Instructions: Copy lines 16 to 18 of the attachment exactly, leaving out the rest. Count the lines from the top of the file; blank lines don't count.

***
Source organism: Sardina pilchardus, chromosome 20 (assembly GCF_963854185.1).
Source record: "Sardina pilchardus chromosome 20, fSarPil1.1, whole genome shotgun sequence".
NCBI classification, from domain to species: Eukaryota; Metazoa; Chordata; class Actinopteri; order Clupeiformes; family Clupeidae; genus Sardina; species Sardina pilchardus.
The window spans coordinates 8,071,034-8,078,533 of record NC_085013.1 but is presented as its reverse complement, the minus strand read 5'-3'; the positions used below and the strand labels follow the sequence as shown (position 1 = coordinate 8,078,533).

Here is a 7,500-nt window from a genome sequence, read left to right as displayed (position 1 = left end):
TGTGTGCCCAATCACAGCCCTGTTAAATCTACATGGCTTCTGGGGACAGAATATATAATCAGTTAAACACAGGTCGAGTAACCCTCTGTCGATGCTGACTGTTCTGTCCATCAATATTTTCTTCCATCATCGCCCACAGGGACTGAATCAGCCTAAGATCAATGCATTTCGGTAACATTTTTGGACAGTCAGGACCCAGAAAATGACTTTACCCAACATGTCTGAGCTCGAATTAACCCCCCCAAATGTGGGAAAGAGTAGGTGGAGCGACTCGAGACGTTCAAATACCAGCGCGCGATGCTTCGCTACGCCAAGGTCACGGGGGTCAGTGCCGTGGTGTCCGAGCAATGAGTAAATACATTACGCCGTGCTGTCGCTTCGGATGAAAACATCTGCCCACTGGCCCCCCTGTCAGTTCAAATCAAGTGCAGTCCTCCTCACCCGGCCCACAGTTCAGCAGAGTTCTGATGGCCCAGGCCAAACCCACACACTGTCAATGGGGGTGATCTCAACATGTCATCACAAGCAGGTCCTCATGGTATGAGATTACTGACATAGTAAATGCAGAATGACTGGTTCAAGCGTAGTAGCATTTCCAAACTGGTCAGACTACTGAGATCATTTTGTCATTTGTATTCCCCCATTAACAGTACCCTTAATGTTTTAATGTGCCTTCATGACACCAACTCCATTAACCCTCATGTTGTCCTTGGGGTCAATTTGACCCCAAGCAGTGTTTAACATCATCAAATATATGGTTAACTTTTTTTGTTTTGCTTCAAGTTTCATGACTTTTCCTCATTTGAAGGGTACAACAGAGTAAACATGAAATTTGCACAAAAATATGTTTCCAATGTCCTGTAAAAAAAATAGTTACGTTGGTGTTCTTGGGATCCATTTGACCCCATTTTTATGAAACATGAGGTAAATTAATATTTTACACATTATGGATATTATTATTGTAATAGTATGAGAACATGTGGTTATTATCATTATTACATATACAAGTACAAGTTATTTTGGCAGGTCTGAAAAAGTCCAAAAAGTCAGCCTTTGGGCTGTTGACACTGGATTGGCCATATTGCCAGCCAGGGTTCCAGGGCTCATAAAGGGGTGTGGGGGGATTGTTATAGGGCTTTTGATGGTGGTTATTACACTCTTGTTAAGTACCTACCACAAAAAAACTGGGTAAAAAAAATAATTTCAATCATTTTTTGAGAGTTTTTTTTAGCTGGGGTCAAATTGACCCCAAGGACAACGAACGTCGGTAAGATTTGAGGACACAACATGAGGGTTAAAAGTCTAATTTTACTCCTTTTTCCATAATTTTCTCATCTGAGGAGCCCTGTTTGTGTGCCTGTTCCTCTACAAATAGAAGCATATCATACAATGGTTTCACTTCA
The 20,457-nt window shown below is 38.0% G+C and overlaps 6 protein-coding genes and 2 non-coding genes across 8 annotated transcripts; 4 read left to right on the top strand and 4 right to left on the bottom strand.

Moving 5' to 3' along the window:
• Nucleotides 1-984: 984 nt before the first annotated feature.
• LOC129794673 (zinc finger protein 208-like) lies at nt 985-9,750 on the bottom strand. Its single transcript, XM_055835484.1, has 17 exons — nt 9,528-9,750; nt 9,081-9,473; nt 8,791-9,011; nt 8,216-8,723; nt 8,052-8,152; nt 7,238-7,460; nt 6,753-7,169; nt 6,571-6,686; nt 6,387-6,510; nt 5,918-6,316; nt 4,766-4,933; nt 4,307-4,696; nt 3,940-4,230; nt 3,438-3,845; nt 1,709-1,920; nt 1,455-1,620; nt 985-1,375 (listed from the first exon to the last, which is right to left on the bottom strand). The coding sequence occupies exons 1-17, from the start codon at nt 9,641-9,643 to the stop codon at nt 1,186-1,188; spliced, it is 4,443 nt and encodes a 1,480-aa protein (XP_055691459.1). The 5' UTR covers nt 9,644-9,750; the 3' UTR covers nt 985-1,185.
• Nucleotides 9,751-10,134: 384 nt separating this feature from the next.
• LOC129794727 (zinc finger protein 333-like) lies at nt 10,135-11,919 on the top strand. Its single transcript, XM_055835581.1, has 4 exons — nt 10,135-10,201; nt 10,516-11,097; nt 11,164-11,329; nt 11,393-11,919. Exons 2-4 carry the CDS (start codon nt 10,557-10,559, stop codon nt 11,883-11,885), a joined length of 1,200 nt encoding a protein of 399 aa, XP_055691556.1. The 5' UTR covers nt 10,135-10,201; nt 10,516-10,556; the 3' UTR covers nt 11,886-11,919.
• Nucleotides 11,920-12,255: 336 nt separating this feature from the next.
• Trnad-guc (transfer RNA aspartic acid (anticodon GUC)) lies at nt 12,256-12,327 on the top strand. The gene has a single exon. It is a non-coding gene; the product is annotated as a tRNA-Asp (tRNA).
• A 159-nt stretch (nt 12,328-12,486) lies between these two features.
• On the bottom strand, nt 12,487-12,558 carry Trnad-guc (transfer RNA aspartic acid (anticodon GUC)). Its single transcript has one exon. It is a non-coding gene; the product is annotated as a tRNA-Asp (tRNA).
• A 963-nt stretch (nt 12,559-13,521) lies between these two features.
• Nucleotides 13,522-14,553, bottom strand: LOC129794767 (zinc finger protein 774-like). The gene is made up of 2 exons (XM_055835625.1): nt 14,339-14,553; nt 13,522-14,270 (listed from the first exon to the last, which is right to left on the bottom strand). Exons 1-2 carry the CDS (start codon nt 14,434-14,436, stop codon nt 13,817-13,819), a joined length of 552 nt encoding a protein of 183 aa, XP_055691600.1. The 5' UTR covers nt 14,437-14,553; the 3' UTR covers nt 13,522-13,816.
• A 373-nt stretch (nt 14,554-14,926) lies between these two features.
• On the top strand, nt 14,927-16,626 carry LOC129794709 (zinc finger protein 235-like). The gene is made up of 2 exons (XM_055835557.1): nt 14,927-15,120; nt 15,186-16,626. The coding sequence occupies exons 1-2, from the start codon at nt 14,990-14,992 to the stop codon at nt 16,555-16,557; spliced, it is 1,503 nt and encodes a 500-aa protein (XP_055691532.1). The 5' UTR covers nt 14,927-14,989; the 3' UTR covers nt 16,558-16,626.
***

• On the bottom strand, nt 12,487-12,558 carry Trnad-guc (transfer RNA aspartic acid (anticodon GUC)). Its single transcript has one exon. It is a non-coding gene; the product is annotated as a tRNA-Asp (tRNA).
• A 963-nt stretch (nt 12,559-13,521) lies between these two features.
• Nucleotides 13,522-14,553, bottom strand: LOC129794767 (zinc finger protein 774-like). The gene is made up of 2 exons (XM_055835625.1): nt 14,339-14,553; nt 13,522-14,270 (listed from the first exon to the last, which is right to left on the bottom strand). Exons 1-2 carry the CDS (start codon nt 14,434-14,436, stop codon nt 13,817-13,819), a joined length of 552 nt encoding a protein of 183 aa, XP_055691600.1. The 5' UTR covers nt 14,437-14,553; the 3' UTR covers nt 13,522-13,816.